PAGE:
Supreme Court: Special Counsel Using State AG Letterhead Not in Violation of FDCPA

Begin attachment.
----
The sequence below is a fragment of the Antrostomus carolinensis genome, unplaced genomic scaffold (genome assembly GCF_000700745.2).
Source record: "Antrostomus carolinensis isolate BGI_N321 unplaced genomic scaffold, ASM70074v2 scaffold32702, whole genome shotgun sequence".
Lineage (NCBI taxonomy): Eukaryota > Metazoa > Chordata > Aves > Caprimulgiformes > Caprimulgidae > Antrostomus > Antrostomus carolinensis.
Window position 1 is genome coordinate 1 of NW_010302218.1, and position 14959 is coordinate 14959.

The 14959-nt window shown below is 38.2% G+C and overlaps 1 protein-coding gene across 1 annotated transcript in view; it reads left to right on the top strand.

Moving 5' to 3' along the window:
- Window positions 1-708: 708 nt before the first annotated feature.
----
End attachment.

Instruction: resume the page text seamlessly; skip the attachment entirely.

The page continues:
On May 16, the Supreme Court reversed the Sixth Circuit’s ruling that special counsel using Ohio AG letterhead to collect debts owed to the state is false or misleading in violation of the Fair Debt Collection Practices Act (FDCPA), 15 U.S.C. §1692. Sheriff v. Gillie, No. 15-338 (U.S. May 16, 2016). In a unanimous 8-0 opinion delivered by Justice Ginsburg, the Court opined that its “conclusion is bolstered by the character of the relationship between special counsel and the [AG].” Specifically, the Court determined that, because special counsel acts on behalf of the AG to provide legal services to state clients, a “debtor’s impression that a letter from special counsel is a letter from the [AG’s] Office is scarcely inaccurate.” The Court further opined that, being required by the AG’s office to send debt collection communications, special counsel “create no false impression in doing just what they have been instructed to do.” The Court rejects the Sixth Circuit’s argument that consumers may have concern regarding the letters’ authenticity: “[t]o the extent that consumers may be concerned that the letters are a ‘scam,’ the solution is for special counsel to say more, not less, about their role as agents of the [AG]. Special counsel’s use of the [AG’s] letterhead, furthermore, encourages consumers to use official channels to ensure the legitimacy of the letters, assuaging the very concern the Sixth Circuit identified.” The Court concludes by emphasizing the AG’s authority, as the top law enforcement official, to take punitive action against consumers who owe debts, commenting that §1692e of the FDCPA prohibits collectors from deceiving or misleading consumers, but “it does not protect consumers from fearing the actual consequences of their debts.” Read more…